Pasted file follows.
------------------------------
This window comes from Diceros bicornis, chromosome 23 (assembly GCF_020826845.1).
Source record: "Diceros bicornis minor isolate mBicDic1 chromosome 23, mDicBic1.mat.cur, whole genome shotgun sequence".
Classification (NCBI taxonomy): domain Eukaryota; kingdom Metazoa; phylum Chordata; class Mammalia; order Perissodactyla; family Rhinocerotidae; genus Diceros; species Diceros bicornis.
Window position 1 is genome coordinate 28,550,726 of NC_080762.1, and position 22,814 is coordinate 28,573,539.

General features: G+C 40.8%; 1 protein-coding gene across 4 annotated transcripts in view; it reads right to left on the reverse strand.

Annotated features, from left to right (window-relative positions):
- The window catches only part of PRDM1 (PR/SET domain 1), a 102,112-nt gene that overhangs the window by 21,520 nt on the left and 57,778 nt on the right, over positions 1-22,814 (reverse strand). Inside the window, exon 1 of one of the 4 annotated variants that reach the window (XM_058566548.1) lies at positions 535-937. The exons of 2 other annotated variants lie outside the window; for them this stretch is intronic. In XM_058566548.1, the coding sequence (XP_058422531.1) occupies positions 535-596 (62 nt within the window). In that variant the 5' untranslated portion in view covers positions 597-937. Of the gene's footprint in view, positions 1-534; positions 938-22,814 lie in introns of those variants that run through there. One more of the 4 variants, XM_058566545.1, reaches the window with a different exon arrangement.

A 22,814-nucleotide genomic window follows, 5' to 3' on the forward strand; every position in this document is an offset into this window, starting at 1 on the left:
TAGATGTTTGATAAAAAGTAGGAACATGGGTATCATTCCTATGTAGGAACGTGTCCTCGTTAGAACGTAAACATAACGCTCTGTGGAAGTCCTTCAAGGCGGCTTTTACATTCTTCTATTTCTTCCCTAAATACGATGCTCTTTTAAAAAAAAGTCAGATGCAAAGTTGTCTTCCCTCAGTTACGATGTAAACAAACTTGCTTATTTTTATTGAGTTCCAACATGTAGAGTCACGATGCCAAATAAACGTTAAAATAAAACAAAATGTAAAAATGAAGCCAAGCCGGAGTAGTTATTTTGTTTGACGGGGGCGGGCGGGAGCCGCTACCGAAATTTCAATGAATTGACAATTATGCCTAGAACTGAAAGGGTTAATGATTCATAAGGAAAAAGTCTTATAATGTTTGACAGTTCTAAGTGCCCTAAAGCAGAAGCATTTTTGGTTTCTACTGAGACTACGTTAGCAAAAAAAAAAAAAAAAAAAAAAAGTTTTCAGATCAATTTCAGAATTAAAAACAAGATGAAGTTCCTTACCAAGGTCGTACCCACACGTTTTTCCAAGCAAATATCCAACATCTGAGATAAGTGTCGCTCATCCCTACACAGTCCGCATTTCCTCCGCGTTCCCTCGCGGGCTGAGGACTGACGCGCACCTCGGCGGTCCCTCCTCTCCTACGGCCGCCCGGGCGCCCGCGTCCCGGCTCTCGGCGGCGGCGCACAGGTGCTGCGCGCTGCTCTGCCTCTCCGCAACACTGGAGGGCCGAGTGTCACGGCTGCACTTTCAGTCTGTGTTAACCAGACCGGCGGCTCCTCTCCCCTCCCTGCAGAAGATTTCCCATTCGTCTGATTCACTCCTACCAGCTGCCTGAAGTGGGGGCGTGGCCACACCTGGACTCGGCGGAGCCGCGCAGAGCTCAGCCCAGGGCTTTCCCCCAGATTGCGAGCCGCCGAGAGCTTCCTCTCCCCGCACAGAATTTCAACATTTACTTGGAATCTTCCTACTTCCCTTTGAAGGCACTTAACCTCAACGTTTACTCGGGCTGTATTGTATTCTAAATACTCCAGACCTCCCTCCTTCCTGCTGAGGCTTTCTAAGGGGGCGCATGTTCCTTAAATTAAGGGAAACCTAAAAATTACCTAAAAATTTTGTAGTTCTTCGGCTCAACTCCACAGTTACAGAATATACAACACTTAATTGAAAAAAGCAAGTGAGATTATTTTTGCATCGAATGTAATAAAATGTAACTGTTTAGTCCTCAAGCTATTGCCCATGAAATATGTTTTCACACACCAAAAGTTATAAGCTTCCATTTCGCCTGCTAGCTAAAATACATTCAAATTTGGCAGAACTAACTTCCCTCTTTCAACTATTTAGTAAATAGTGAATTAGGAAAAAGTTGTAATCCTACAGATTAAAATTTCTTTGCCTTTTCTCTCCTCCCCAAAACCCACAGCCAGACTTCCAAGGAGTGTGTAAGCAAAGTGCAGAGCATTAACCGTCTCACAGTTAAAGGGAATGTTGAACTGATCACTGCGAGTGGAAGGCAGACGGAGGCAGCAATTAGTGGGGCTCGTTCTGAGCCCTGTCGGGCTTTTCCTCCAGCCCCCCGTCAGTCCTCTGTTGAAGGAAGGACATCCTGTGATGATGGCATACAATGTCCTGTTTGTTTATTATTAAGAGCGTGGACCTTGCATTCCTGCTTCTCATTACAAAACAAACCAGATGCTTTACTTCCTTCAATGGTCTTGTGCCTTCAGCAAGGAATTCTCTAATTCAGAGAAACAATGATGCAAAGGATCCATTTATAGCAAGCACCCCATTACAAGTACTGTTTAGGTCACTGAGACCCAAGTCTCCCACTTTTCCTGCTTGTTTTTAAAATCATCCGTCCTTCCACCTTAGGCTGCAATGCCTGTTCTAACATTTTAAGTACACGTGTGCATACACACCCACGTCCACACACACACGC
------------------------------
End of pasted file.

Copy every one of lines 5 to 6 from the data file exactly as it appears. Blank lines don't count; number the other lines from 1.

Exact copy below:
General features: G+C 40.8%; 1 protein-coding gene across 4 annotated transcripts in view; it reads right to left on the reverse strand.

Annotated features, from left to right (window-relative positions):